In life, she had the remarkable ability to make you want to laugh or cry. Frequently at the same time.
In death, well, nothing has changed. Today’s funeral of Amy Usher, the inspiring, chatty, beautiful, 22-year-old cancer victim, managed to evoke precisely those same emotions.
Around 400 people who were privileged to have been inside St Margarets’ Church in Swinton, South Yorkshire, shed tears.
And then laughed. And then shed some more.
Amy, of Willow Road Wath Upon Dearne, died on March 19, after a one-sided battle against incurable and rare form of throat cancer.
Yet during her illness, few people heard her complain.
In fact, most of her conversations had an exalting effect on those she spoke with.
That was summed up this afternoon by her sister Beth, who delivered an emotion-charged speech to the packed congregation.
Beth talked about the lighter moments of two sisters growing up. They were best friends who shared everything.
Then Beth revealed that in the weeks before Amy’s death, in Sheffield’s Weston Park Teenage Cancer Unit, Amy had specifically tried to prepare her big sister to go on and flourish in life, despite her own terminal illness.
“We did everything together, she was my best friend. It was horrific what she had gone through but I barely heard her say a negative word” declared Beth.
“When I cried she comforted me. She was amazingly dignified and tried to help me with my fear of being without her. She made me promised I’d talk about her every day.”
Shona Tutin, from Weston Park Hospital, also struggled to hold back the tears as she recalled how Amy had given her instructions about her funeral: “Rule Number One: there is not to be a dry eye in the room” she’d said.
Shona described how the fun-loving former Wath Comp head girl loved “having her nails done, a spray tan, buying clothes. She loved Slimming World - but she loved cake more.”
She said that an ill Amy’s life had changed for the better when she started watching Sheffield Steelers ice hockey team - a club that took her to their hearts and elected her their “adopted mascot.”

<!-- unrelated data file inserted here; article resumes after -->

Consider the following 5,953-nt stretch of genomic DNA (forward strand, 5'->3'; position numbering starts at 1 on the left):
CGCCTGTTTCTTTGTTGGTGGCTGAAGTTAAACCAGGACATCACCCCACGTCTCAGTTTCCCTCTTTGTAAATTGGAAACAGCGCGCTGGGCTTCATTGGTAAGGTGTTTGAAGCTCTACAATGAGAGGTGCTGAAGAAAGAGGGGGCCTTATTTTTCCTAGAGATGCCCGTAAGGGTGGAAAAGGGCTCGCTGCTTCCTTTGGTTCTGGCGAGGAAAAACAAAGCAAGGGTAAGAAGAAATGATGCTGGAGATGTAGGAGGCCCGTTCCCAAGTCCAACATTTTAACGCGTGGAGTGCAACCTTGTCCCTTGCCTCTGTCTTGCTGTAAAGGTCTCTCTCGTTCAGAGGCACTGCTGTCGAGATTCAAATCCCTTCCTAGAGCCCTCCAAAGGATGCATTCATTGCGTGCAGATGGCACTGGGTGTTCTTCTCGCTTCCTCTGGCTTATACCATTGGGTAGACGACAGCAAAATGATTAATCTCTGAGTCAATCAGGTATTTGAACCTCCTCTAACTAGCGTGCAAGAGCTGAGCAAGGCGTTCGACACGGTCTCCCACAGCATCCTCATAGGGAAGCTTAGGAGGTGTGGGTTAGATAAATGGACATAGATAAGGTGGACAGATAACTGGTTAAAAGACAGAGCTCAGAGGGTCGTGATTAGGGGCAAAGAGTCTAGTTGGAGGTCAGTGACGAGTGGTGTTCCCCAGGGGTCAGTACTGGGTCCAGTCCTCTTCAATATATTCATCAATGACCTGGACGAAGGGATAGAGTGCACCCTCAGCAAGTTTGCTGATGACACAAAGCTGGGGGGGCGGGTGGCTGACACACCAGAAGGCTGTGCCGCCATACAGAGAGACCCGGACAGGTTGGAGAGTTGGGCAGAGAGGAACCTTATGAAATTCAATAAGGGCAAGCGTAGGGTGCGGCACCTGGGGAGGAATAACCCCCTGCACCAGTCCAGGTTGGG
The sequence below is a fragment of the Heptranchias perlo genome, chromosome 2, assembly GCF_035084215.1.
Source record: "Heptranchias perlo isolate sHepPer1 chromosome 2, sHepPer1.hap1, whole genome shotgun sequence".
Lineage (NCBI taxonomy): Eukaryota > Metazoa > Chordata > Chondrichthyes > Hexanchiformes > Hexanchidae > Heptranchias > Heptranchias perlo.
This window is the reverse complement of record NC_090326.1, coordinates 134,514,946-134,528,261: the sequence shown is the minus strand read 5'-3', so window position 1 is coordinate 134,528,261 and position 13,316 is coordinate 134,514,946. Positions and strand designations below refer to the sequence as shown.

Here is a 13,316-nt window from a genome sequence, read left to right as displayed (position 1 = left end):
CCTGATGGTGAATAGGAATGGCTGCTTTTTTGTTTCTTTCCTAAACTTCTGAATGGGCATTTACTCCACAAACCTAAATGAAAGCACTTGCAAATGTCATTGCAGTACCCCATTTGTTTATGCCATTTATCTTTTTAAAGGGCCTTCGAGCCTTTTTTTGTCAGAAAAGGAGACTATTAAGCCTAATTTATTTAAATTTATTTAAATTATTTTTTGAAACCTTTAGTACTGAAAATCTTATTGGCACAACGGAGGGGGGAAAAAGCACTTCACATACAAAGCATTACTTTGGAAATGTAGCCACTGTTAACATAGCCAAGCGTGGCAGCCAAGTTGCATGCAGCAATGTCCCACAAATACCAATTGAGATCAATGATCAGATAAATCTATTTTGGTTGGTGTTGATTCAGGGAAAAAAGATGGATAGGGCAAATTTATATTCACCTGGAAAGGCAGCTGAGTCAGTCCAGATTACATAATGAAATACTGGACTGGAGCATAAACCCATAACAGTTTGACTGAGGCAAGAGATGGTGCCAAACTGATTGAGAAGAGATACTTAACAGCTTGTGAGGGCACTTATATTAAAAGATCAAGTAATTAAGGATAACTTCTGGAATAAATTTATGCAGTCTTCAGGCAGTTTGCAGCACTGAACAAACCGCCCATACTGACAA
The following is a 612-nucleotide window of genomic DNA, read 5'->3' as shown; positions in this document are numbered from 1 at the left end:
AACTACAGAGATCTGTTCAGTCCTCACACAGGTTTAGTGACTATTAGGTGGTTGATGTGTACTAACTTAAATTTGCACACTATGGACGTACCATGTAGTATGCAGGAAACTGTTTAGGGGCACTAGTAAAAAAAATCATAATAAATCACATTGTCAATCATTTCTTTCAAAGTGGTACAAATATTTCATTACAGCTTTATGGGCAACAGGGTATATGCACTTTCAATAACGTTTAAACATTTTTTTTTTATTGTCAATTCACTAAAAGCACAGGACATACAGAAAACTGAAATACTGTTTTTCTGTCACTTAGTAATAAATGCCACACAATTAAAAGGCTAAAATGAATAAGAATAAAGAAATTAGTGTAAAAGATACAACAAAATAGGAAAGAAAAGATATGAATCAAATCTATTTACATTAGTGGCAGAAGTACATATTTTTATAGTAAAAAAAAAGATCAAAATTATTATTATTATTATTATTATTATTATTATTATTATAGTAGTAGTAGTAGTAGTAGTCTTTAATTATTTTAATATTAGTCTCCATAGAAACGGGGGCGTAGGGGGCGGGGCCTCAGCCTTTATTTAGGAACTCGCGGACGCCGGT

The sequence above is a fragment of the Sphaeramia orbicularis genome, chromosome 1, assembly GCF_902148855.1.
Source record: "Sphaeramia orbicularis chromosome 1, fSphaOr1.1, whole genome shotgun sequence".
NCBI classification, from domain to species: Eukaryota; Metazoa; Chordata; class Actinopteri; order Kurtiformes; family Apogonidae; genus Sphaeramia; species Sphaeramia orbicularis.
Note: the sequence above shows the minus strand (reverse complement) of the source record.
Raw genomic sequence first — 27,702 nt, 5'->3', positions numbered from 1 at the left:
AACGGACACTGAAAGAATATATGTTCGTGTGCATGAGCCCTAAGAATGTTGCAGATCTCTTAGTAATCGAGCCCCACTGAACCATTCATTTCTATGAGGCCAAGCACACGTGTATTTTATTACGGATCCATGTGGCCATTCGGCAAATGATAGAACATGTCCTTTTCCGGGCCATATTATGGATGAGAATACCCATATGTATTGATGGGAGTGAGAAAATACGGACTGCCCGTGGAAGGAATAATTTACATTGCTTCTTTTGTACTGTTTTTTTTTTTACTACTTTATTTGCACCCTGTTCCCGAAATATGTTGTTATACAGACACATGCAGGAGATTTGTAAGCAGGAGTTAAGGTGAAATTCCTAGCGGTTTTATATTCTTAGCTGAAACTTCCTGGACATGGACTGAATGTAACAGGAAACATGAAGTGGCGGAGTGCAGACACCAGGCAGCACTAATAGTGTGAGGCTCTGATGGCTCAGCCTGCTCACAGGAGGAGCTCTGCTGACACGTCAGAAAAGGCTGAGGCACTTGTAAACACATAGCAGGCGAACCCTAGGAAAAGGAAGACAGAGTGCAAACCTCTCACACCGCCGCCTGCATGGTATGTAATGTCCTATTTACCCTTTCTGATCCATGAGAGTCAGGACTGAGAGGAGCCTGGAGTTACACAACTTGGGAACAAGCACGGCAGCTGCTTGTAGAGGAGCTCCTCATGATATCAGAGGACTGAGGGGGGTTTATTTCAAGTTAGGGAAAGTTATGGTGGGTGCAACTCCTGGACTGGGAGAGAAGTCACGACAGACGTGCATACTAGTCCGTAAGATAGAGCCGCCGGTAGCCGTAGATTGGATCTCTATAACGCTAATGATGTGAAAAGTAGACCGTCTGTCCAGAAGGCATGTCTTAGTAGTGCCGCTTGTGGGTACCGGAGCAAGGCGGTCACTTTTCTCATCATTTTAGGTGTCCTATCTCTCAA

She said Amy and a friend who also lost his cancer battle at their unit “Now had the best seats in the House.”
For the club, senior official David Simms said Amy had left an unforgettable legacy at the club and that she had improved everybody she’d met, simply by casting her loving spell over them.
Sometimes she travelled on the team bus with and she would go in to the dressing rooms and social events to talk to the players.
Effectively, she and Beth were soon to become members of their close-knit team.
That was reflected by the fact that six members of the Arena roster were chosen to carry Amy’s coffin into church.
Father Chris Barley referred to the ice hockey community’s world wide backing of Amy - a flood of goodwill and positive messages mainly through different teams’ fans and players over social media.
Amy became known “locally and globally for enriching lives with kindness and an unwillingness to give up. She was always a fighter.”
Now the fight is over.
And the clergyman accepted: “Cancer has no regard for age or who you are.”
He concluded: “That is why we have to keep on working to find a total cure.
“It is so hard to make sense of what she has gone through these last two years, we may never know.”